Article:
Best wishes

Tony

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  • 2 years later...

This is my first post -- not sure I am in the right place, but here goes. I am researching a cousin who was a VAD and served in France. She left a memoir which mentions the Chateau de Thorens near Cannes. She worked there as a nursing assistant. I am just wondering if anyone can confirm that the Chateau was in fact used as a hospital during the war, and whether there may be more information I can find about it. She lso mentions a place called Sefton Lodge. Appreciate any help!

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John

It was the Chateau De Thorence, the home of a Mr Goodhart Rendel, who placed it at the disposal of Lady Dudley's Department, free of charge, as a convalescent home for wounded officers. It also included Sefton Lodge which was lent by a Mr and Mrs Gladstone. It opened in February 1915 and was able to accommodate 17 officers. The Commandant was a Colonel Wake, assisted by his wife as Matron. The Medical Officer was a Dr Rich. The cost of the home was borne by Lady Dudley (through subscriptions from her friends) and the Red Cross. In a number of cases officers were accompanied by their wives at the Chateau, the travelling expenses paid for by the Red Cross. The home closed on June 1st, 1915.

In December 1916, it was again placed at the disposal of Lady Dudley, along with Sefton Lodge, as an Auxiliary Hospital for 18 Officers. The whole enterprise was funded by Mr and Mrs Bertram Philips. It closed on April 5th, 1917.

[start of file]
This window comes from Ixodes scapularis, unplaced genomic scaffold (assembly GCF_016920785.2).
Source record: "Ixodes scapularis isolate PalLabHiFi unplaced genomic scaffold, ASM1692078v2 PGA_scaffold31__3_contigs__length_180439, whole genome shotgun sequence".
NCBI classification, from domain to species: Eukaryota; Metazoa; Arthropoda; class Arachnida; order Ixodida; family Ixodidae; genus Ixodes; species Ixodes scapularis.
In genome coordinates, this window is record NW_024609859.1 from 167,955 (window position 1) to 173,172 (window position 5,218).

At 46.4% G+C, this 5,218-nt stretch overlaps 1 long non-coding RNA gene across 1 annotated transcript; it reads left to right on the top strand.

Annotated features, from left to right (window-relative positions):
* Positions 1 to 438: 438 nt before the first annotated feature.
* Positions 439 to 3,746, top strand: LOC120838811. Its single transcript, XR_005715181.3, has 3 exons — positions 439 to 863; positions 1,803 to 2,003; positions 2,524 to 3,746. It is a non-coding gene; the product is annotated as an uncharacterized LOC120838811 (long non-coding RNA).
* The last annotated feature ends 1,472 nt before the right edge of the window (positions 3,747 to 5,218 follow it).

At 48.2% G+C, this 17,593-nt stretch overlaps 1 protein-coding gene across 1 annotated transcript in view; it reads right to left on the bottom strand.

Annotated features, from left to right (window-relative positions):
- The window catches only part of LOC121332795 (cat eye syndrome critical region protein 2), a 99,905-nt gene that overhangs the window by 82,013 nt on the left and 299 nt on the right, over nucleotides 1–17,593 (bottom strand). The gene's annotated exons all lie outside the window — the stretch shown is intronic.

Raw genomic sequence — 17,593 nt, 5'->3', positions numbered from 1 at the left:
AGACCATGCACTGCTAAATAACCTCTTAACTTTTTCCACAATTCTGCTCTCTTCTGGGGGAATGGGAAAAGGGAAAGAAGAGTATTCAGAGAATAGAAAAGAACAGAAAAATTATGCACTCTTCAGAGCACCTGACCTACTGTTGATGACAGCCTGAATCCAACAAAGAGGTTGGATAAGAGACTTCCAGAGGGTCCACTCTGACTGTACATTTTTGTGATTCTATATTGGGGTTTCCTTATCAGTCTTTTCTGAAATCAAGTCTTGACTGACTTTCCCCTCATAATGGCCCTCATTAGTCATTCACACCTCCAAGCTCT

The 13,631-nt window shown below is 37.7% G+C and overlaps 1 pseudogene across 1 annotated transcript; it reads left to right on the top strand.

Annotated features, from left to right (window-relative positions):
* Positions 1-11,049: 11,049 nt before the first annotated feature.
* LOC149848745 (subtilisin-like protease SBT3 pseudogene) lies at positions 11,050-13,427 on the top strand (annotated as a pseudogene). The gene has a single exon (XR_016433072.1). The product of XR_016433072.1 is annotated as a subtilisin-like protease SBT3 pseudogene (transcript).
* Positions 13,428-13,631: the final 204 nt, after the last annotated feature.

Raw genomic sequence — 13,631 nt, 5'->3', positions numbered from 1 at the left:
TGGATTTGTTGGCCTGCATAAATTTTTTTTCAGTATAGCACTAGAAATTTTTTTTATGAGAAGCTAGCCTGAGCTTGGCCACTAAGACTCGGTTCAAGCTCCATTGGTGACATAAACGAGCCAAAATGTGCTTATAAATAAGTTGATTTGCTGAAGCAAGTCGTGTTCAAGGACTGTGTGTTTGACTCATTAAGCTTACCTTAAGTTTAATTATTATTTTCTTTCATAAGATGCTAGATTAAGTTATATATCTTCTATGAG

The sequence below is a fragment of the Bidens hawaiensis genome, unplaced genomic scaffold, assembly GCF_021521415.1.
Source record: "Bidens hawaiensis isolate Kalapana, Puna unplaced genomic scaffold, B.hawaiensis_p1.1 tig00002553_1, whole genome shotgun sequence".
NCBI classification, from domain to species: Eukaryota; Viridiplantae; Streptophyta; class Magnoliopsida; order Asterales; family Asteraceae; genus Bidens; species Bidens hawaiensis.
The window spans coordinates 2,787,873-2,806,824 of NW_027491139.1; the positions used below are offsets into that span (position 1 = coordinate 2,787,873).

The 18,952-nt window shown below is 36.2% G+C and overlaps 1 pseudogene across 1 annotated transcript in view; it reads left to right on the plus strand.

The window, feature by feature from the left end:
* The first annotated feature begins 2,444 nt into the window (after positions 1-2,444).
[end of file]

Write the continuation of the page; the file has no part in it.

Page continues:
Source - Reports of the Joint War Committee of British Red Cross Society and the Order of St John, 1921.

TR

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Hello Tony.

Apologies for the photo and the quality of the angle. I was visiting York Minster photographing the entry on the memorial for another V.A.D.

Kindest regards.

Chris.

post-47-1253915206.jpg

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John

It was the Chateau De Thorence, the home of a Mr Goodhart Rendel, who placed it at the disposal of Lady Dudley's Department, free of charge, as a convalescent home for wounded officers. It also included Sefton Lodge which was lent by a Mr and Mrs Gladstone. It opened in February 1915 and was able to accommodate 17 officers. The Commandant was a Colonel Wake, assisted by his wife as Matron. The Medical Officer was a Dr Rich. The cost of the home was borne by Lady Dudley (through subscriptions from her friends) and the Red Cross. In a number of cases officers were accompanied by their wives at the Chateau, the travelling expenses paid for by the Red Cross. The home closed on June 1st, 1915.